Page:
SPC Control Charts
All control charts have three common elements:
- Plot points: Plot points usually represent individual measurements, averages, standard deviations, or ranges.
- Centerline: The centerline is usually (but not always) the average of the points plotted on the chart.
- Control limits: Control limits represent the amount of variability in the process.
The Four Foundations of Shewhart’s Control Charts
There are four foundational guidelines to Shewhart statistical process control charts:
LEARN MORE: DEFINITIVE GUIDE TO SPC CHARTS
- Shewhart statistical process control charts always use control limits that are set to 3 sigma units on either side of the central line. These 3-sigma limits are always based on the chart’s data and define when action should be taken on the process. Control limits are never based on any calculation using the specification limits. Specification limits are the customer requirements and define how to treat the product, not the process.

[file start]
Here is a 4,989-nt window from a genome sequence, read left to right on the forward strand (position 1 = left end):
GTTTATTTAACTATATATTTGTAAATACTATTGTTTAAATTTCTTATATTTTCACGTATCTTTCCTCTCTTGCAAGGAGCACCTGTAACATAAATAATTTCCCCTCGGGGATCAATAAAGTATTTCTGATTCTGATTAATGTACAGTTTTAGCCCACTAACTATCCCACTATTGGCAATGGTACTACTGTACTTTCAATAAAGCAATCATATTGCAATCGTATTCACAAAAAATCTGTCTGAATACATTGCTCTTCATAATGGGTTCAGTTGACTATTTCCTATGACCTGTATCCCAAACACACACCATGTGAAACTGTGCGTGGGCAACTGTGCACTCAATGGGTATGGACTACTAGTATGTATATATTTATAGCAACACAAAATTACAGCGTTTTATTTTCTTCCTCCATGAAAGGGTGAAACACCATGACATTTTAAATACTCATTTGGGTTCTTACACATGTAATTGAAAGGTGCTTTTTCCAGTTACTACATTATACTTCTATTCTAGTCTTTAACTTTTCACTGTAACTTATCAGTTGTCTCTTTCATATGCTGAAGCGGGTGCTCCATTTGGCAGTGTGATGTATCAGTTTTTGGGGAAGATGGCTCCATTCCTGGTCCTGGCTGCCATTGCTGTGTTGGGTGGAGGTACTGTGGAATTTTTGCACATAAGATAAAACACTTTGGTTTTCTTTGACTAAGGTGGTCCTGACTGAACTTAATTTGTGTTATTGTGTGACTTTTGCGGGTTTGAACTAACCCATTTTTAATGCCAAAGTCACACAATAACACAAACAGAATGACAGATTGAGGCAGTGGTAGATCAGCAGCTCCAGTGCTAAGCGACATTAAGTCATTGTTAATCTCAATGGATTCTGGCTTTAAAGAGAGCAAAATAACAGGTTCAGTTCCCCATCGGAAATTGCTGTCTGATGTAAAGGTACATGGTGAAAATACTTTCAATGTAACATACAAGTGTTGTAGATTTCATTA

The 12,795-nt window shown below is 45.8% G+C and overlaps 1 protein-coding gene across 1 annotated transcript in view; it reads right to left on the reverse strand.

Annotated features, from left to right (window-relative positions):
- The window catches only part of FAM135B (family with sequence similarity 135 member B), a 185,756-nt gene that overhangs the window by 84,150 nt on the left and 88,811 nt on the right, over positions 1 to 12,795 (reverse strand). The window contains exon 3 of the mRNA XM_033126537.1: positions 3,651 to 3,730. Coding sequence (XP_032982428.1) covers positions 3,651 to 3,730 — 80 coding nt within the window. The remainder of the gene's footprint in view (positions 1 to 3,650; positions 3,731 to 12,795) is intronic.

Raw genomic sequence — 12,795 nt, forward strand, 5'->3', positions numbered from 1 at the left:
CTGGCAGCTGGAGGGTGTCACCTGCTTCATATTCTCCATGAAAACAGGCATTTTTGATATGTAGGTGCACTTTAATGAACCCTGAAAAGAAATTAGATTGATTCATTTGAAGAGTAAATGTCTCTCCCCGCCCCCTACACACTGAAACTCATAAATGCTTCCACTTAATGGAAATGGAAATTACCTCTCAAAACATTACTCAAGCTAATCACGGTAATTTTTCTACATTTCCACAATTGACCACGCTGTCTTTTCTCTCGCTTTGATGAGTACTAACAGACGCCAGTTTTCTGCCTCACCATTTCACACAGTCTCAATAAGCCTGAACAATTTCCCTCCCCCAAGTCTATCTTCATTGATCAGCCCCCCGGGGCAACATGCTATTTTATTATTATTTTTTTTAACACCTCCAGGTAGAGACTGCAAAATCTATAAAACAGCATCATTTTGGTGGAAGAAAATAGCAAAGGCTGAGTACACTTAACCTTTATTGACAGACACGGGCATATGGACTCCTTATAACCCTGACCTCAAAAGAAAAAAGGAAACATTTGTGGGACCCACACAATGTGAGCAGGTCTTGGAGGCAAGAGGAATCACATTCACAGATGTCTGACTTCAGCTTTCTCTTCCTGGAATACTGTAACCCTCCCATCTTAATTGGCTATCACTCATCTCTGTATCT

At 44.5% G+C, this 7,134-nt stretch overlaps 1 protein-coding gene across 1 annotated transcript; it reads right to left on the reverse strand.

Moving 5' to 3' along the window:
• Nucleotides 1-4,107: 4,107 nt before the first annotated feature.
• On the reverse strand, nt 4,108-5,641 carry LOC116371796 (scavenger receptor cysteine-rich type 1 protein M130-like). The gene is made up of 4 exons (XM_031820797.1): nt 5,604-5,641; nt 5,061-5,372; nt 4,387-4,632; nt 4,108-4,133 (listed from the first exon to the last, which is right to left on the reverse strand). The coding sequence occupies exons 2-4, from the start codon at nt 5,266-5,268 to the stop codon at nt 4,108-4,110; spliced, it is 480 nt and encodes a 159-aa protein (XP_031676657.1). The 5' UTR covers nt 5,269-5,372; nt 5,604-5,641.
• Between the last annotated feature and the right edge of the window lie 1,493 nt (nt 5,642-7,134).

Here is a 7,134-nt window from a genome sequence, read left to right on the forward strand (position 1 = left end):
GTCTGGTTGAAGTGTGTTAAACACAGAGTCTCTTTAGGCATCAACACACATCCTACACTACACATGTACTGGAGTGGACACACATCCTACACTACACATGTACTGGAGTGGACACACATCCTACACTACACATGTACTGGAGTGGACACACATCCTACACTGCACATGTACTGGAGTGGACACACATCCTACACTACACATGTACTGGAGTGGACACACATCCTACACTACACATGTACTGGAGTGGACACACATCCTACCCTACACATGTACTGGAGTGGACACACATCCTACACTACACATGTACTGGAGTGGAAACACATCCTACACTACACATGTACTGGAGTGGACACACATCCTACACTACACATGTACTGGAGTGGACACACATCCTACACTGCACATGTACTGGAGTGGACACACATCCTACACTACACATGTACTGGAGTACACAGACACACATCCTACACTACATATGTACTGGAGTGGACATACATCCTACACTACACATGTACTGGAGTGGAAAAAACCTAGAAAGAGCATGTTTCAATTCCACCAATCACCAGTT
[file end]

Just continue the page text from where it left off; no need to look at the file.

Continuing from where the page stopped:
- Always use an average dispersion statistic or a median dispersion statistic when computing 3-sigma control limits. Using the average or median of several dispersion statistics increases the robustness of the chart.
- The conceptual foundation of Shewhart’s charts is the notion of rational sampling and subgrouping.
- Control charts are effective only to the extent that the organization can effectively use the knowledge gained to take action.